Alone in such a dense forest, the person called me feels empty, horribly empty. Oshima once used the term “hollow men”. Well, that’s what I’ve become. There’s a void inside me, a blank that’s slowly expanding, devouring what’s left of who I am. I can hear it happening. I’m totally lost, my identity dying. There’s no direction where I am, no sky, no ground. I think of Miss Saeki, of Sakura, of Oshima. But I’m light years away from them. It’s as though I’m looking through the wrong end of a pair of binoculars, and no matter how far I stretch out my hand, I can’t touch them. I’m all alone in the middle of a dim maze. Listen to the wind, Oshima told me. I listen, but no wind’s blowing. Even the boy named Crow has vanished.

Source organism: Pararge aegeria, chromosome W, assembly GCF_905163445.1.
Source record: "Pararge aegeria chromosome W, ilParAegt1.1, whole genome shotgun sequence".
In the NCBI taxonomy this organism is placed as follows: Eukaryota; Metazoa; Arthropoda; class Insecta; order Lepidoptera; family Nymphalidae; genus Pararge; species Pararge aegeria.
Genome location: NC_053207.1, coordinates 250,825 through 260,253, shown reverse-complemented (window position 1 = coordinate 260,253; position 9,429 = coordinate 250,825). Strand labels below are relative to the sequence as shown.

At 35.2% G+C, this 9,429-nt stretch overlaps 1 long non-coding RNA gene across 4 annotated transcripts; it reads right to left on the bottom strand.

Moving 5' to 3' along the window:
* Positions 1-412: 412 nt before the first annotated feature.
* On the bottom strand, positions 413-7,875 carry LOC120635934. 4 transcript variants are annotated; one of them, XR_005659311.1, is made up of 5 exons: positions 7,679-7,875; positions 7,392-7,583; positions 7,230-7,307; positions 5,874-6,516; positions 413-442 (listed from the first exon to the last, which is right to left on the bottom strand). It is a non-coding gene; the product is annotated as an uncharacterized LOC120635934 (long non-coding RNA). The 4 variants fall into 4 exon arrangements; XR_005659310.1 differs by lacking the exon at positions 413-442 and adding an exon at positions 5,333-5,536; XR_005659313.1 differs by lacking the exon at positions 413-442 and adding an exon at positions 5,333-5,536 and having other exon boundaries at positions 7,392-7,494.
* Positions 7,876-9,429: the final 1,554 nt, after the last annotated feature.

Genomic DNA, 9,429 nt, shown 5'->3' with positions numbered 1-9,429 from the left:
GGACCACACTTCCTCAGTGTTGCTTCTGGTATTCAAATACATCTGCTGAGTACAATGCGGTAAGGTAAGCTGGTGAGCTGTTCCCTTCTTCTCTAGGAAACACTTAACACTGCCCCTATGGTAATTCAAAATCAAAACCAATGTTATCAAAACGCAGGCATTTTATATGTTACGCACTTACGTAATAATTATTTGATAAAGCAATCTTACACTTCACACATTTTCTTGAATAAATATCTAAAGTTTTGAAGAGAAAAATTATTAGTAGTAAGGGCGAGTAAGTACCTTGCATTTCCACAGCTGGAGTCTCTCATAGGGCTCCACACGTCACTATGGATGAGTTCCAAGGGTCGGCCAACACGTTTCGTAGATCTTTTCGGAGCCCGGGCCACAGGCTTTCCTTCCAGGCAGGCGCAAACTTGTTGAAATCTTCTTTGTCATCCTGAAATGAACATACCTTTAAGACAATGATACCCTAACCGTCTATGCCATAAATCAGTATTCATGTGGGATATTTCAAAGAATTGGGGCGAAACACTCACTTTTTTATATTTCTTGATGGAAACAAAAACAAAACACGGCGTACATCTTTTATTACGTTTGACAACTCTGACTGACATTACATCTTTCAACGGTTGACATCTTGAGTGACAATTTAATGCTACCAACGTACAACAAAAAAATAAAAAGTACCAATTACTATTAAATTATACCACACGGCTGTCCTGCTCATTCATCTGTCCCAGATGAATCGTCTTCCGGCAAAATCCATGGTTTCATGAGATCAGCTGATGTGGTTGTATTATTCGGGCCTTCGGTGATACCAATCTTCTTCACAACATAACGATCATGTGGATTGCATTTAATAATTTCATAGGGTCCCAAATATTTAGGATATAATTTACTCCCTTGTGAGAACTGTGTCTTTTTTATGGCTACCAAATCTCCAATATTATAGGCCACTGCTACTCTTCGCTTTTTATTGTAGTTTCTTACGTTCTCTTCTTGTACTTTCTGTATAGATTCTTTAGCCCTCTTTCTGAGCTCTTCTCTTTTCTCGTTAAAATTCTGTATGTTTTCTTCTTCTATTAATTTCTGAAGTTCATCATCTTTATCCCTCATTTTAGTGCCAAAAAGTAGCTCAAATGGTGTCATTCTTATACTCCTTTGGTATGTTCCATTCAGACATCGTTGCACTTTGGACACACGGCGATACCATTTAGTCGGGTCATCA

Haruki Murakami, Kafka on the shore, pag. 417.